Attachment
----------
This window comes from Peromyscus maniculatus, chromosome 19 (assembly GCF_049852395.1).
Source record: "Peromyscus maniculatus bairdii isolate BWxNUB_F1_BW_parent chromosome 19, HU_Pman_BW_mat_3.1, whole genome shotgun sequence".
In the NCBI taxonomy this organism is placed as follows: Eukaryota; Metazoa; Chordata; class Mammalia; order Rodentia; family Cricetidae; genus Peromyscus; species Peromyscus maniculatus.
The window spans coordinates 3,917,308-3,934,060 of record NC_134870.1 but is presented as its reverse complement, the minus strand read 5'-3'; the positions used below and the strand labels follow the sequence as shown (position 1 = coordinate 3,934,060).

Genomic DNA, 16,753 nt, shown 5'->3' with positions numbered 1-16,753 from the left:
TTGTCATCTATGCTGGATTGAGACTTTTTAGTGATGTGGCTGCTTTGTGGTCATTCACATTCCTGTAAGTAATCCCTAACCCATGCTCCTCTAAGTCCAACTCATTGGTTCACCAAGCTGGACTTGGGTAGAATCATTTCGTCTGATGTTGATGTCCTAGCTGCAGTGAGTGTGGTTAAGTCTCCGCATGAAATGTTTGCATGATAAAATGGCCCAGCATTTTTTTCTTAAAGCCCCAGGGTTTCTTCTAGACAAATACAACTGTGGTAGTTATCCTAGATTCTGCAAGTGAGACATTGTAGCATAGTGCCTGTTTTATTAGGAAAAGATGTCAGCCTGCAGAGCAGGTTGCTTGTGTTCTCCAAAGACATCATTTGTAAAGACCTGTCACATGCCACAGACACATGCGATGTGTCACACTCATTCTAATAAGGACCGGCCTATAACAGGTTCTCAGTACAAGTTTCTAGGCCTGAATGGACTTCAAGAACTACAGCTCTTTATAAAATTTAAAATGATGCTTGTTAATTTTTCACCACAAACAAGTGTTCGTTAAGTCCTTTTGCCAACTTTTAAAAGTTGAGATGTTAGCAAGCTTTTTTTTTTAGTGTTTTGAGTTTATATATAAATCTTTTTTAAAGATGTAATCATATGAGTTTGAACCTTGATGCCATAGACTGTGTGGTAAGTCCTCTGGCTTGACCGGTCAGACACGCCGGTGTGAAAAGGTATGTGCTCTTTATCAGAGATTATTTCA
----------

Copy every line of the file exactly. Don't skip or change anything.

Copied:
This window comes from Peromyscus maniculatus, chromosome 19 (assembly GCF_049852395.1).
Source record: "Peromyscus maniculatus bairdii isolate BWxNUB_F1_BW_parent chromosome 19, HU_Pman_BW_mat_3.1, whole genome shotgun sequence".
In the NCBI taxonomy this organism is placed as follows: Eukaryota; Metazoa; Chordata; class Mammalia; order Rodentia; family Cricetidae; genus Peromyscus; species Peromyscus maniculatus.
The window spans coordinates 3,917,308-3,934,060 of record NC_134870.1 but is presented as its reverse complement, the minus strand read 5'-3'; the positions used below and the strand labels follow the sequence as shown (position 1 = coordinate 3,934,060).

Genomic DNA, 16,753 nt, shown 5'->3' with positions numbered 1-16,753 from the left:
TTGTCATCTATGCTGGATTGAGACTTTTTAGTGATGTGGCTGCTTTGTGGTCATTCACATTCCTGTAAGTAATCCCTAACCCATGCTCCTCTAAGTCCAACTCATTGGTTCACCAAGCTGGACTTGGGTAGAATCATTTCGTCTGATGTTGATGTCCTAGCTGCAGTGAGTGTGGTTAAGTCTCCGCATGAAATGTTTGCATGATAAAATGGCCCAGCATTTTTTTCTTAAAGCCCCAGGGTTTCTTCTAGACAAATACAACTGTGGTAGTTATCCTAGATTCTGCAAGTGAGACATTGTAGCATAGTGCCTGTTTTATTAGGAAAAGATGTCAGCCTGCAGAGCAGGTTGCTTGTGTTCTCCAAAGACATCATTTGTAAAGACCTGTCACATGCCACAGACACATGCGATGTGTCACACTCATTCTAATAAGGACCGGCCTATAACAGGTTCTCAGTACAAGTTTCTAGGCCTGAATGGACTTCAAGAACTACAGCTCTTTATAAAATTTAAAATGATGCTTGTTAATTTTTCACCACAAACAAGTGTTCGTTAAGTCCTTTTGCCAACTTTTAAAAGTTGAGATGTTAGCAAGCTTTTTTTTTTAGTGTTTTGAGTTTATATATAAATCTTTTTTAAAGATGTAATCATATGAGTTTGAACCTTGATGCCATAGACTGTGTGGTAAGTCCTCTGGCTTGACCGGTCAGACACGCCGGTGTGAAAAGGTATGTGCTCTTTATCAGAGATTATTTCA